Under pressure: Stem cell-niche interactions coordinate tissue adaptation to inflammation

Stem and progenitor cells (SCs) are emerging as key drivers of tissue adaptation to inflammation caused by microbes, injury, noxious agents, and other onslaughts. These pressures are most acutely experienced in epithelial tissues such as the skin and gut that interface with the external environment. Thus, here we review how epithelial SCs of the skin and intestine, along with their supportive niches, sense and respond to inflammation for the sake of preserving tissue integrity. We highlight inflammation-induced plasticity in SCs and their progeny and the lasting memory that forms thereafter. The burgeoning area of SC responses to inflammatory stressors may expand therapeutic perspectives in epithelial inflammatory conditions, wound repair, cancers, and aging.

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Baby’s First Bacteria: Discriminating Colonizing Commensals from Pathogens.

At birth, microbes rapidly colonize our epithelial surfaces. In this issue of Cell Host & Microbe, Leech et al. (2019) uncover how the neonatal immune system discriminates between a colonizing commensal and pathogen to selectively generate tolerance to commensal species.

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Choreographing Immunity in the Skin Epithelial Barrier.

The skin interfaces with the external environment and is home to a myriad of immune cells that patrol the barrier to ward off harmful agents and aid in tissue repair. The formation of the cutaneous immune arsenal begins before birth and evolves throughout our lifetime, incorporating exogenous cues from microbes and inflammatory encounters, to achieve optimal fitness and function. Here, we discuss the context-specific signals that drive productive immune responses in the skin epithelium, highlighting key modulators of these reactions, including hair follicles, neurons, and commensal microbes. We thus also discuss the causal and mechanistic underpinning of inflammatory skin diseases that have been revealed in recent years. Finally, we discuss the non-canonical functions of cutaneous immune cells including their burgeoning role in epithelial regeneration and repair. The rapidly growing field of cutaneous immunity is revealing immune mechanisms and functions that can be harnessed to boost skin health and treat disease.

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Eavesdropping on the conversation between immune cells and the skin epithelium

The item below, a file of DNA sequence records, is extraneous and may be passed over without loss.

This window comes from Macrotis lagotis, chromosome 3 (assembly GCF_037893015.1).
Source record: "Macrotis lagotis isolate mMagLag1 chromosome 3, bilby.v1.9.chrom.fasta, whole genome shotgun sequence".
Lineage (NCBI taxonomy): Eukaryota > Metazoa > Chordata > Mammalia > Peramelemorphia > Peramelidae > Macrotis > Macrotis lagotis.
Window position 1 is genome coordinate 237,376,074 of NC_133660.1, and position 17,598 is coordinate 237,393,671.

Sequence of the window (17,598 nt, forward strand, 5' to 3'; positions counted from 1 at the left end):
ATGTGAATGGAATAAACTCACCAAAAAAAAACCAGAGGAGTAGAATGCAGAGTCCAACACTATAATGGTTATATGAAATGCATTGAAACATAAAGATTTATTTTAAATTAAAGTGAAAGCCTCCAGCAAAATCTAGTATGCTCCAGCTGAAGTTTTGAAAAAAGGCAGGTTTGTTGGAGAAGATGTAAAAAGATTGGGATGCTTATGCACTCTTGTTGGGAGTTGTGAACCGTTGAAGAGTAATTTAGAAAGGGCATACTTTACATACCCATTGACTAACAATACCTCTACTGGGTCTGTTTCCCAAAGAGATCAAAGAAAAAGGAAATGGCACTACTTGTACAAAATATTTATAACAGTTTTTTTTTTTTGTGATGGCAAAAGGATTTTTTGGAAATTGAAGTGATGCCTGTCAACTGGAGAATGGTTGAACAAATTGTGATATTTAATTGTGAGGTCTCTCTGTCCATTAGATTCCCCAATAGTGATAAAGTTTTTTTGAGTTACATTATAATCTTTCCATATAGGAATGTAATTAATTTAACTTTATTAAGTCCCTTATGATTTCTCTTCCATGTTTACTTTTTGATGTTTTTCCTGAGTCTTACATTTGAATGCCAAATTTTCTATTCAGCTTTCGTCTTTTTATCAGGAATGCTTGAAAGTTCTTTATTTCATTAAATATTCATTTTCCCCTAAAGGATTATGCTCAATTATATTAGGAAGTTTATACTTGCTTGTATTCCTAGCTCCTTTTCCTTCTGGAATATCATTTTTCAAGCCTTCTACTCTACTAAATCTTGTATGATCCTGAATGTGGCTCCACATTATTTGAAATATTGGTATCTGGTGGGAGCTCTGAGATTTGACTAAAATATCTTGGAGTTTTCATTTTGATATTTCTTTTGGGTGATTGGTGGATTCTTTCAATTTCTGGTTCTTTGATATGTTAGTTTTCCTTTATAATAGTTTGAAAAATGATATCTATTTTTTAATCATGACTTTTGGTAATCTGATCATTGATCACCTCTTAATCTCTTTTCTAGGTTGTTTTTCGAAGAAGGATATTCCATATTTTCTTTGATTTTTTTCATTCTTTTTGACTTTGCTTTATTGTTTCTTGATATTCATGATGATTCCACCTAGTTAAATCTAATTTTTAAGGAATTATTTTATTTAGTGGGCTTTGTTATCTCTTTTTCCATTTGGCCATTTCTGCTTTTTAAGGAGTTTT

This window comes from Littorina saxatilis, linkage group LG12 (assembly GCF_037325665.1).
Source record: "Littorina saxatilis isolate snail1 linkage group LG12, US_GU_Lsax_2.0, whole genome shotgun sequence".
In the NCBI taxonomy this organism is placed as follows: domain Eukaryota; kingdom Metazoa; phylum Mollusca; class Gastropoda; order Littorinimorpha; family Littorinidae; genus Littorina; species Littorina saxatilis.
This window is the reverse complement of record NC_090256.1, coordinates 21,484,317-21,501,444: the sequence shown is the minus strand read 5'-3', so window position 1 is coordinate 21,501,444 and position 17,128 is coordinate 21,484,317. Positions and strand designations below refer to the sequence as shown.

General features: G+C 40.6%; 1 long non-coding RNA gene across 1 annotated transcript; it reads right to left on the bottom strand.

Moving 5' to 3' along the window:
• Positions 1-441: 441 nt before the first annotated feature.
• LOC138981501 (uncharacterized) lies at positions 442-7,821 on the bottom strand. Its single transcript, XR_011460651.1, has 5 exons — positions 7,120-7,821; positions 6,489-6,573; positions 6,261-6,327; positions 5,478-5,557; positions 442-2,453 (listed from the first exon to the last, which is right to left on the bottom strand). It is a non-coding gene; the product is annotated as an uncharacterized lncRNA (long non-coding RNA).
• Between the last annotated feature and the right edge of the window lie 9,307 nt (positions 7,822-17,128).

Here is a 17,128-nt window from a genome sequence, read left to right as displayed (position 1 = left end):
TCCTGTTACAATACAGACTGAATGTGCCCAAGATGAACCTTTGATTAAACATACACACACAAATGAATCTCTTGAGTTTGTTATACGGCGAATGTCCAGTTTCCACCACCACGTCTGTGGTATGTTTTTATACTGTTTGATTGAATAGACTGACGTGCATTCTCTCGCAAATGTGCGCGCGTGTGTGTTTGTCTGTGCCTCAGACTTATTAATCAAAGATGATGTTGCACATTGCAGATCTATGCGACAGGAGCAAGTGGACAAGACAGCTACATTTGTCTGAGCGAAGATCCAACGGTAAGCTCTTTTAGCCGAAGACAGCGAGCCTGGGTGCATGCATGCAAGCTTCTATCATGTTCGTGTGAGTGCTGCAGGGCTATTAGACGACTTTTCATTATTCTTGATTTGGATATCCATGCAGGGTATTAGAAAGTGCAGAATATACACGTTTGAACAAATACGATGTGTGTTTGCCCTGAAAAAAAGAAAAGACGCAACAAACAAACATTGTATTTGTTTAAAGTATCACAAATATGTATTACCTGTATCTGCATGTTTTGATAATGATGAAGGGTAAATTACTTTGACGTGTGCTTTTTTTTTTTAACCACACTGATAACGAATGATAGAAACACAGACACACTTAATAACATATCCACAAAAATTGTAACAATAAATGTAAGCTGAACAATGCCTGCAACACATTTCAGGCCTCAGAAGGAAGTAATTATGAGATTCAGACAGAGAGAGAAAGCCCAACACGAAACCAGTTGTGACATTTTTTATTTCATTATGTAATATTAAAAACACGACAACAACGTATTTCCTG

The skin epithelium covers our body and serves as a vital interface with the external environment. Here, we review the context-specific interactions between immune cells and the epithelium that underlie barrier fitness and function. We highlight the mechanisms by which these two systems engage each other and how immune–epithelial interactions are tuned by microbial and inflammatory stimuli. Epithelial homeostasis relies on a delicate balance of immune surveillance and tolerance, breakdown of which results in disease. In addition to their canonical immune functions, resident and recruited immune cells also supply the epithelium with instructive signals to promote repair. Decoding the dialogue between immunity and the epithelium therefore has great potential for boosting barrier function or mitigating inflammatory epithelial diseases.

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Stem cells repurpose proliferation to contain a breach in their niche barrier.

Adult stem cells are responsible for life-long tissue maintenance. They reside in and interact with specialized tissue microenvironments (niches). Using murine hair follicle as a model, we show that when junctional perturbations in the niche disrupt barrier function, adjacent stem cells dramatically change their transcriptome independent of bacterial invasion and become capable of directly signaling to and recruiting immune cells. Additionally, these stem cells elevate cell cycle transcripts which reduce their quiescence threshold, enabling them to selectively proliferate within this microenvironment of immune distress cues. However, rather than mobilizing to fuel new tissue regeneration, these ectopically proliferative stem cells remain within their niche to contain the breach. Together, our findings expose a potential communication relay system that operates from the niche to the stem cells to the immune system and back. The repurposing of proliferation by these stem cells patch the breached barrier, stoke the immune response and restore niche integrity.

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